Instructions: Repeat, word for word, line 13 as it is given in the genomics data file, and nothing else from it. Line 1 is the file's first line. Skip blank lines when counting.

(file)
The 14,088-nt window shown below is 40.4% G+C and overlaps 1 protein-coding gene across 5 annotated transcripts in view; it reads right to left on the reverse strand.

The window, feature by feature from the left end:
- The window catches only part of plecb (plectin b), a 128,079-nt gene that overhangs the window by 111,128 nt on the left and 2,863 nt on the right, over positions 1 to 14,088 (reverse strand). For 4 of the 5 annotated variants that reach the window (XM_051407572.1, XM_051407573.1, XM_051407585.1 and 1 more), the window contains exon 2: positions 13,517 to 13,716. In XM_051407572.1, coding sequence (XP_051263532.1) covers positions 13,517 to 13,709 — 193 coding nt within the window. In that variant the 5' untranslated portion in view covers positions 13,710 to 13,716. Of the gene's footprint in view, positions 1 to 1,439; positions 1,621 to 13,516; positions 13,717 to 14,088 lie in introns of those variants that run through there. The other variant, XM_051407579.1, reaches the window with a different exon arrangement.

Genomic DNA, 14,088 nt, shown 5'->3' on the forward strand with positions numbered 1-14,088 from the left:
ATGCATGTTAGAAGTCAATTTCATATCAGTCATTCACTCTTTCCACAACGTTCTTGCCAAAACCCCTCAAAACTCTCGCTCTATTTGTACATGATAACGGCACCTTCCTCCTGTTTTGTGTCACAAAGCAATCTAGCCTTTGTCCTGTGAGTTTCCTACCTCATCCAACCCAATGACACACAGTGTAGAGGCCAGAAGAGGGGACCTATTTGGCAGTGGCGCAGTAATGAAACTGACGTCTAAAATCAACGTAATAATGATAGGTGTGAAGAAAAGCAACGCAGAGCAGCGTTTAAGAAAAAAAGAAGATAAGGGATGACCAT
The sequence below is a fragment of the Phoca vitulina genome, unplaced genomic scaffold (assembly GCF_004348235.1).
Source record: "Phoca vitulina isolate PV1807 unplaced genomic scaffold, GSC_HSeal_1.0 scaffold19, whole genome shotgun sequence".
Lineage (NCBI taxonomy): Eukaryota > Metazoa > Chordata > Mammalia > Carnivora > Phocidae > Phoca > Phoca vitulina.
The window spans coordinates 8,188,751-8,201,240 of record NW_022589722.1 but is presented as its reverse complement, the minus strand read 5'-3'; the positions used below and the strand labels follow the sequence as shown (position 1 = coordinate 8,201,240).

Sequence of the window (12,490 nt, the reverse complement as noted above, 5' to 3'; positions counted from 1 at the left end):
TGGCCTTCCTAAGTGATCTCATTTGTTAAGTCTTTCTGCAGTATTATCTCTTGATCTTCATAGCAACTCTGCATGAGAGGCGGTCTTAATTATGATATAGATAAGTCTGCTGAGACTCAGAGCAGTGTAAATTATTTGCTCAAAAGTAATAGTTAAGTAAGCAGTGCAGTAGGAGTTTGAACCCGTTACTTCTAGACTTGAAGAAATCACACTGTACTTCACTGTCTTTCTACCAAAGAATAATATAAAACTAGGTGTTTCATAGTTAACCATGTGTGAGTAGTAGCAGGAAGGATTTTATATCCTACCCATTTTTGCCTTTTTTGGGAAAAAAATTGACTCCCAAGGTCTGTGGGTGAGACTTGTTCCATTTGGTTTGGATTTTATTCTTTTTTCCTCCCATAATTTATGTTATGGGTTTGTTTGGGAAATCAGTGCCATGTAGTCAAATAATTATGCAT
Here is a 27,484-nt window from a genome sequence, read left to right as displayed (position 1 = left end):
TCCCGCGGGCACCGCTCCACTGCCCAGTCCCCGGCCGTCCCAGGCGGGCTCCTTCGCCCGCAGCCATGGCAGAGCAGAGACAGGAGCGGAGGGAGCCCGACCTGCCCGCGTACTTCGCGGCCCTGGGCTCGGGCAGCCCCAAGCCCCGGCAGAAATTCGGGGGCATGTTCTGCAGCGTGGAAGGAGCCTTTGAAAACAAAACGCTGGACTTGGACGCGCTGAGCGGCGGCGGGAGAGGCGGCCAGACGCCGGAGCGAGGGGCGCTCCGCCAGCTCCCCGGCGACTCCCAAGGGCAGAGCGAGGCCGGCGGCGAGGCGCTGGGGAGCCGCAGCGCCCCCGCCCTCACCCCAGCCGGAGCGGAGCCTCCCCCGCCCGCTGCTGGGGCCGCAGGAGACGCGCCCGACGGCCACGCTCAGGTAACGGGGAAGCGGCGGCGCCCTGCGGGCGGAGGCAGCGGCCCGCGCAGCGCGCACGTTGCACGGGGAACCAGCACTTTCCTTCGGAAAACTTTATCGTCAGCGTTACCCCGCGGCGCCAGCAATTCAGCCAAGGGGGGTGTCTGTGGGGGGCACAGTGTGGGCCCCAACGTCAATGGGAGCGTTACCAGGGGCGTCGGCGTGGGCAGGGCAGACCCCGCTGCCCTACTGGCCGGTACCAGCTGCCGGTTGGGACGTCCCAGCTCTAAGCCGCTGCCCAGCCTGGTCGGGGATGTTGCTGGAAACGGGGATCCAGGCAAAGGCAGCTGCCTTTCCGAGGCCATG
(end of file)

TCCCGCGGGCACCGCTCCACTGCCCAGTCCCCGGCCGTCCCAGGCGGGCTCCTTCGCCCGCAGCCATGGCAGAGCAGAGACAGGAGCGGAGGGAGCCCGACCTGCCCGCGTACTTCGCGGCCCTGGGCTCGGGCAGCCCCAAGCCCCGGCAGAAATTCGGGGGCATGTTCTGCAGCGTGGAAGGAGCCTTTGAAAACAAAACGCTGGACTTGGACGCGCTGAGCGGCGGCGGGAGAGGCGGCCAGACGCCGGAGCGAGGGGCGCTCCGCCAGCTCCCCGGCGACTCCCAAGGGCAGAGCGAGGCCGGCGGCGAGGCGCTGGGGAGCCGCAGCGCCCCCGCCCTCACCCCAGCCGGAGCGGAGCCTCCCCCGCCCGCTGCTGGGGCCGCAGGAGACGCGCCCGACGGCCACGCTCAGGTAACGGGGAAGCGGCGGCGCCCTGCGGGCGGAGGCAGCGGCCCGCGCAGCGCGCACGTTGCACGGGGAACCAGCACTTTCCTTCGGAAAACTTTATCGTCAGCGTTACCCCGCGGCGCCAGCAATTCAGCCAAGGGGGGTGTCTGTGGGGGGCACAGTGTGGGCCCCAACGTCAATGGGAGCGTTACCAGGGGCGTCGGCGTGGGCAGGGCAGACCCCGCTGCCCTACTGGCCGGTACCAGCTGCCGGTTGGGACGTCCCAGCTCTAAGCCGCTGCCCAGCCTGGTCGGGGATGTTGCTGGAAACGGGGATCCAGGCAAAGGCAGCTGCCTTTCCGAGGCCATG